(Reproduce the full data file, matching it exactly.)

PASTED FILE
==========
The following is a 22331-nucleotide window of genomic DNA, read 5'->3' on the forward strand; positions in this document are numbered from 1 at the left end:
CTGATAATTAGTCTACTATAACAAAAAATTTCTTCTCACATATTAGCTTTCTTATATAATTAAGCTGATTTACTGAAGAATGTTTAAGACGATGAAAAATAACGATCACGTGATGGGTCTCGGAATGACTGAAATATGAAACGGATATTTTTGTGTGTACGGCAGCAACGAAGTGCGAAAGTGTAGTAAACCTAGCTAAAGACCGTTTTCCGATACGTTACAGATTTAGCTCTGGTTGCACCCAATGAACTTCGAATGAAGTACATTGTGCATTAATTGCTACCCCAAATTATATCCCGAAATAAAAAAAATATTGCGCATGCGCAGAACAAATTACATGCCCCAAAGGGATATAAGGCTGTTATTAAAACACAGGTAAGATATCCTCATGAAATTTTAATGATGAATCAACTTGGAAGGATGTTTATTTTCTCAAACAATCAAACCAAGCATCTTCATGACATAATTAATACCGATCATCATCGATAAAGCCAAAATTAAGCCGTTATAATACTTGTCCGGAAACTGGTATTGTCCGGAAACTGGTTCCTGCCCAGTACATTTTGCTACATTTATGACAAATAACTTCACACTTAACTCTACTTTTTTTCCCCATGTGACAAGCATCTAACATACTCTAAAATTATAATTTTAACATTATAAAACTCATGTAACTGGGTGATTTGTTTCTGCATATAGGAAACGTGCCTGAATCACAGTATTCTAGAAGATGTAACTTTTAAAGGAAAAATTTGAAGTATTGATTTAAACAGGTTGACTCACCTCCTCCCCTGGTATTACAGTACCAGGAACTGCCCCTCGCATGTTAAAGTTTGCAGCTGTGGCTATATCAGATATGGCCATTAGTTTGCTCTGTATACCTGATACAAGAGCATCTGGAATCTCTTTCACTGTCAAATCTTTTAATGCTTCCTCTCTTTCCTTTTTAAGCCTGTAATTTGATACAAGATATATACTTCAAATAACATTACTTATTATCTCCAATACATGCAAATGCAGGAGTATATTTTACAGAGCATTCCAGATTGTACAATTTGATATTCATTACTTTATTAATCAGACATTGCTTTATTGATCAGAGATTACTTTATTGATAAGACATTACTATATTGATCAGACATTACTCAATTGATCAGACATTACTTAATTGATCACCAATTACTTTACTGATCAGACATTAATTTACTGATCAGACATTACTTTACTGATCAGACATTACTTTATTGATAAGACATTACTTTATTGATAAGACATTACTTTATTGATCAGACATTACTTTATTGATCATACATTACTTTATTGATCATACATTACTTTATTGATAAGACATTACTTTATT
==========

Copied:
The following is a 22331-nucleotide window of genomic DNA, read 5'->3' on the forward strand; positions in this document are numbered from 1 at the left end:
CTGATAATTAGTCTACTATAACAAAAAATTTCTTCTCACATATTAGCTTTCTTATATAATTAAGCTGATTTACTGAAGAATGTTTAAGACGATGAAAAATAACGATCACGTGATGGGTCTCGGAATGACTGAAATATGAAACGGATATTTTTGTGTGTACGGCAGCAACGAAGTGCGAAAGTGTAGTAAACCTAGCTAAAGACCGTTTTCCGATACGTTACAGATTTAGCTCTGGTTGCACCCAATGAACTTCGAATGAAGTACATTGTGCATTAATTGCTACCCCAAATTATATCCCGAAATAAAAAAAATATTGCGCATGCGCAGAACAAATTACATGCCCCAAAGGGATATAAGGCTGTTATTAAAACACAGGTAAGATATCCTCATGAAATTTTAATGATGAATCAACTTGGAAGGATGTTTATTTTCTCAAACAATCAAACCAAGCATCTTCATGACATAATTAATACCGATCATCATCGATAAAGCCAAAATTAAGCCGTTATAATACTTGTCCGGAAACTGGTATTGTCCGGAAACTGGTTCCTGCCCAGTACATTTTGCTACATTTATGACAAATAACTTCACACTTAACTCTACTTTTTTTCCCCATGTGACAAGCATCTAACATACTCTAAAATTATAATTTTAACATTATAAAACTCATGTAACTGGGTGATTTGTTTCTGCATATAGGAAACGTGCCTGAATCACAGTATTCTAGAAGATGTAACTTTTAAAGGAAAAATTTGAAGTATTGATTTAAACAGGTTGACTCACCTCCTCCCCTGGTATTACAGTACCAGGAACTGCCCCTCGCATGTTAAAGTTTGCAGCTGTGGCTATATCAGATATGGCCATTAGTTTGCTCTGTATACCTGATACAAGAGCATCTGGAATCTCTTTCACTGTCAAATCTTTTAATGCTTCCTCTCTTTCCTTTTTAAGCCTGTAATTTGATACAAGATATATACTTCAAATAACATTACTTATTATCTCCAATACATGCAAATGCAGGAGTATATTTTACAGAGCATTCCAGATTGTACAATTTGATATTCATTACTTTATTAATCAGACATTGCTTTATTGATCAGAGATTACTTTATTGATAAGACATTACTATATTGATCAGACATTACTCAATTGATCAGACATTACTTAATTGATCACCAATTACTTTACTGATCAGACATTAATTTACTGATCAGACATTACTTTACTGATCAGACATTACTTTATTGATAAGACATTACTTTATTGATAAGACATTACTTTATTGATCAGACATTACTTTATTGATCATACATTACTTTATTGATCATACATTACTTTATTGATAAGACATTACTTTATT